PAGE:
Climate Action through Local Ownership
Tackling Global Climate Challenges by Localizing Climate Finance and Clean Energy Skills
The recent IPCC report has made it clear that there is a narrowing window of opportunity for us to act on climate adaptation and resilience — and that it is an important one for us to seize. Historically, the world’s approach to climate action has been proscriptive and overly focused on the Global North telling the countries of the Global South how they must run their economies and energy systems. As more countries reckon with the tough challenges of transforming their economies to net zero, it’s time for us to reverse historic dynamics by localizing ownership of the energy transition.
As more countries reckon with the tough challenges of transforming their economies to net zero, it’s time for us to reverse historic dynamics by localizing ownership of the energy transition.Tweet
“We must support the Global South in owning their energy transition,” says Laetitia De Marez, director of RMI’s Climate Finance Access Network (CFAN). “There are not enough international consultants in the world to achieve meaningful change on a fly-in, fly-out basis. Transformation will only work if it’s locally owned and driven.”
RMI’s two recently launched training programs, CFAN and the Energy Transition Academy (ETA), aim to flip the script by promoting community-led initiatives and growing in-country capacity. CFAN was established to help developing countries gain access to climate finance, and the ETA provides hands-on training to develop skilled energy workers tailored to meet their nation’s unique energy needs.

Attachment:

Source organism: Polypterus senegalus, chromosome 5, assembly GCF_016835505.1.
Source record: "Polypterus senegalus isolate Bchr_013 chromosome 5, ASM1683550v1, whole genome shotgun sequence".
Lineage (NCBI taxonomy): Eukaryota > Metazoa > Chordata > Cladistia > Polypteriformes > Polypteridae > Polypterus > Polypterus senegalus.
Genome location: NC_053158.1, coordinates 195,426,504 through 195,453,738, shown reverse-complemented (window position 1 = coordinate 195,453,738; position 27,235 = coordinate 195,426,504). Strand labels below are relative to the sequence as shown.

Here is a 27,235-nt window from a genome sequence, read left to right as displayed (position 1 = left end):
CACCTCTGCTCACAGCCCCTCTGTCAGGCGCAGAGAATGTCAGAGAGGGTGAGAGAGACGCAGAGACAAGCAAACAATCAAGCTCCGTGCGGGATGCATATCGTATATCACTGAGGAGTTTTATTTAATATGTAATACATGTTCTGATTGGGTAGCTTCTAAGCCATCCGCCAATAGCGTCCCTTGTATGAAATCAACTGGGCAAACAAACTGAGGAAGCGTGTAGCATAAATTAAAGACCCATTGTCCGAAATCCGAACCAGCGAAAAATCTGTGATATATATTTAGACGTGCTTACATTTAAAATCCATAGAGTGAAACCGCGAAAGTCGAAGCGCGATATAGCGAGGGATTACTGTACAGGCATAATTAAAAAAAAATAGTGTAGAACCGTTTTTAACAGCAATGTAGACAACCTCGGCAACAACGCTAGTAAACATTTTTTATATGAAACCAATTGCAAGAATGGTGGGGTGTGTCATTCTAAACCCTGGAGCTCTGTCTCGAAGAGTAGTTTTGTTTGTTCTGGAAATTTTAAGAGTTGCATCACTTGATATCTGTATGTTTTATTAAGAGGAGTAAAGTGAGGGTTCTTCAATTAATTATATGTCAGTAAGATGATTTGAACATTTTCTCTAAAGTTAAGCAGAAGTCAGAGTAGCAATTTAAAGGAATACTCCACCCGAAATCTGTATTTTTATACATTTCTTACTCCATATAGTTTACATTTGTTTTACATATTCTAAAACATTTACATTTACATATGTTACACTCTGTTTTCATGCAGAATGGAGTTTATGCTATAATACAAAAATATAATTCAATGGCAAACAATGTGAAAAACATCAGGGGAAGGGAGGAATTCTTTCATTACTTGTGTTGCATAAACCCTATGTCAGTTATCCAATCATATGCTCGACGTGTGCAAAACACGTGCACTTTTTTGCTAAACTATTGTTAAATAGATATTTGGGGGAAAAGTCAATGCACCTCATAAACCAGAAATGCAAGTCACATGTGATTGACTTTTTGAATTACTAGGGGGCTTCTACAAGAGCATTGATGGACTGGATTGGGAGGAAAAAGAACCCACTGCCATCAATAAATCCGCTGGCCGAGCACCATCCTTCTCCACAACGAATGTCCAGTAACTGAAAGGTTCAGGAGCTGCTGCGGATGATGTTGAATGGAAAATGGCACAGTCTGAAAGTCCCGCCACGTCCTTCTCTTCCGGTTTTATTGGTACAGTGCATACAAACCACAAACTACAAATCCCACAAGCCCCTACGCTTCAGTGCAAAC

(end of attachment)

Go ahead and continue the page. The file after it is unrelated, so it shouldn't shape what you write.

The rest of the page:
Pacific Islanders Taking Control of their Climate Funds
While there is a growing pool of funding available to help countries meet their climate goals and build community resilience, obstructive systems and complex bureaucracy can make it difficult for some countries to access that money. CFAN’s advisor training program aims to change that by cultivating an in-country community of financial and project development expertise.
The first eight countries that requested a CFAN advisor are Fiji, Kiribati, Papua New Guinea, Samoa, the Solomon Islands, Tonga, Tuvalu, and Vanuatu, some of the nations that face the worst effects of climate change. CFAN prioritizes the hiring of national or regional advisors, who then receive specialized training in how to attract climate investments, utilize innovative financing instruments, develop bankable projects, and improve project approval rates, all of which can ultimately increase climate finance flows into the countries.